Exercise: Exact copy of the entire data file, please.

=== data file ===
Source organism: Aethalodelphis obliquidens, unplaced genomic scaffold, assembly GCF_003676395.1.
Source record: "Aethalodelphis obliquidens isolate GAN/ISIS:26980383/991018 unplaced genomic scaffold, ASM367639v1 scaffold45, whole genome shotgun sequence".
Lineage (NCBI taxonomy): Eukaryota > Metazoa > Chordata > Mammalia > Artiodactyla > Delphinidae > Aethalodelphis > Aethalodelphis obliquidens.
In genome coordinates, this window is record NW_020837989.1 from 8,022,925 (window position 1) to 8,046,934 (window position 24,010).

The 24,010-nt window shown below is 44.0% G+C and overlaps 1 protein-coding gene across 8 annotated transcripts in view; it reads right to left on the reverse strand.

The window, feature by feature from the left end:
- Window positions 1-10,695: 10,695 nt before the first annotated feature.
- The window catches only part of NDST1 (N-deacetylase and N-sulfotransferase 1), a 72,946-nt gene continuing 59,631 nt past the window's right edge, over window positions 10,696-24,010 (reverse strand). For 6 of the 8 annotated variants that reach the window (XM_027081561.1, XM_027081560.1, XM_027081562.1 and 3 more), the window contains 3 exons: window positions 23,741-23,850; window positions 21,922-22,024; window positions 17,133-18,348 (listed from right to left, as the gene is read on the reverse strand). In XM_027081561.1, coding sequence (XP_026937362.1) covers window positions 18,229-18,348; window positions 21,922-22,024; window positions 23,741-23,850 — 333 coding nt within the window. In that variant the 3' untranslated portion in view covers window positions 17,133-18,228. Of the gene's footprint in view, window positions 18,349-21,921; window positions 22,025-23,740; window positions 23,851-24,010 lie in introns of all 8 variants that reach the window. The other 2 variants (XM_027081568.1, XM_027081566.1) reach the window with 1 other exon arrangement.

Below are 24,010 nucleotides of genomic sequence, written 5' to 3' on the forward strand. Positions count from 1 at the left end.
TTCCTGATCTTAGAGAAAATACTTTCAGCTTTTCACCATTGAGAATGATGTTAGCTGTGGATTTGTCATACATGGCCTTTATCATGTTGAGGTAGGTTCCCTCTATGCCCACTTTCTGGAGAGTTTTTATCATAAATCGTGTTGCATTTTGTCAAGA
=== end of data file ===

Source organism: Aethalodelphis obliquidens, unplaced genomic scaffold, assembly GCF_003676395.1.
Source record: "Aethalodelphis obliquidens isolate GAN/ISIS:26980383/991018 unplaced genomic scaffold, ASM367639v1 scaffold45, whole genome shotgun sequence".
Lineage (NCBI taxonomy): Eukaryota > Metazoa > Chordata > Mammalia > Artiodactyla > Delphinidae > Aethalodelphis > Aethalodelphis obliquidens.
In genome coordinates, this window is record NW_020837989.1 from 8,022,925 (window position 1) to 8,046,934 (window position 24,010).

The 24,010-nt window shown below is 44.0% G+C and overlaps 1 protein-coding gene across 8 annotated transcripts in view; it reads right to left on the reverse strand.

The window, feature by feature from the left end:
- Window positions 1-10,695: 10,695 nt before the first annotated feature.
- The window catches only part of NDST1 (N-deacetylase and N-sulfotransferase 1), a 72,946-nt gene continuing 59,631 nt past the window's right edge, over window positions 10,696-24,010 (reverse strand). For 6 of the 8 annotated variants that reach the window (XM_027081561.1, XM_027081560.1, XM_027081562.1 and 3 more), the window contains 3 exons: window positions 23,741-23,850; window positions 21,922-22,024; window positions 17,133-18,348 (listed from right to left, as the gene is read on the reverse strand). In XM_027081561.1, coding sequence (XP_026937362.1) covers window positions 18,229-18,348; window positions 21,922-22,024; window positions 23,741-23,850 — 333 coding nt within the window. In that variant the 3' untranslated portion in view covers window positions 17,133-18,228. Of the gene's footprint in view, window positions 18,349-21,921; window positions 22,025-23,740; window positions 23,851-24,010 lie in introns of all 8 variants that reach the window. The other 2 variants (XM_027081568.1, XM_027081566.1) reach the window with 1 other exon arrangement.

Below are 24,010 nucleotides of genomic sequence, written 5' to 3' on the forward strand. Positions count from 1 at the left end.
TTCCTGATCTTAGAGAAAATACTTTCAGCTTTTCACCATTGAGAATGATGTTAGCTGTGGATTTGTCATACATGGCCTTTATCATGTTGAGGTAGGTTCCCTCTATGCCCACTTTCTGGAGAGTTTTTATCATAAATCGTGTTGCATTTTGTCAAGA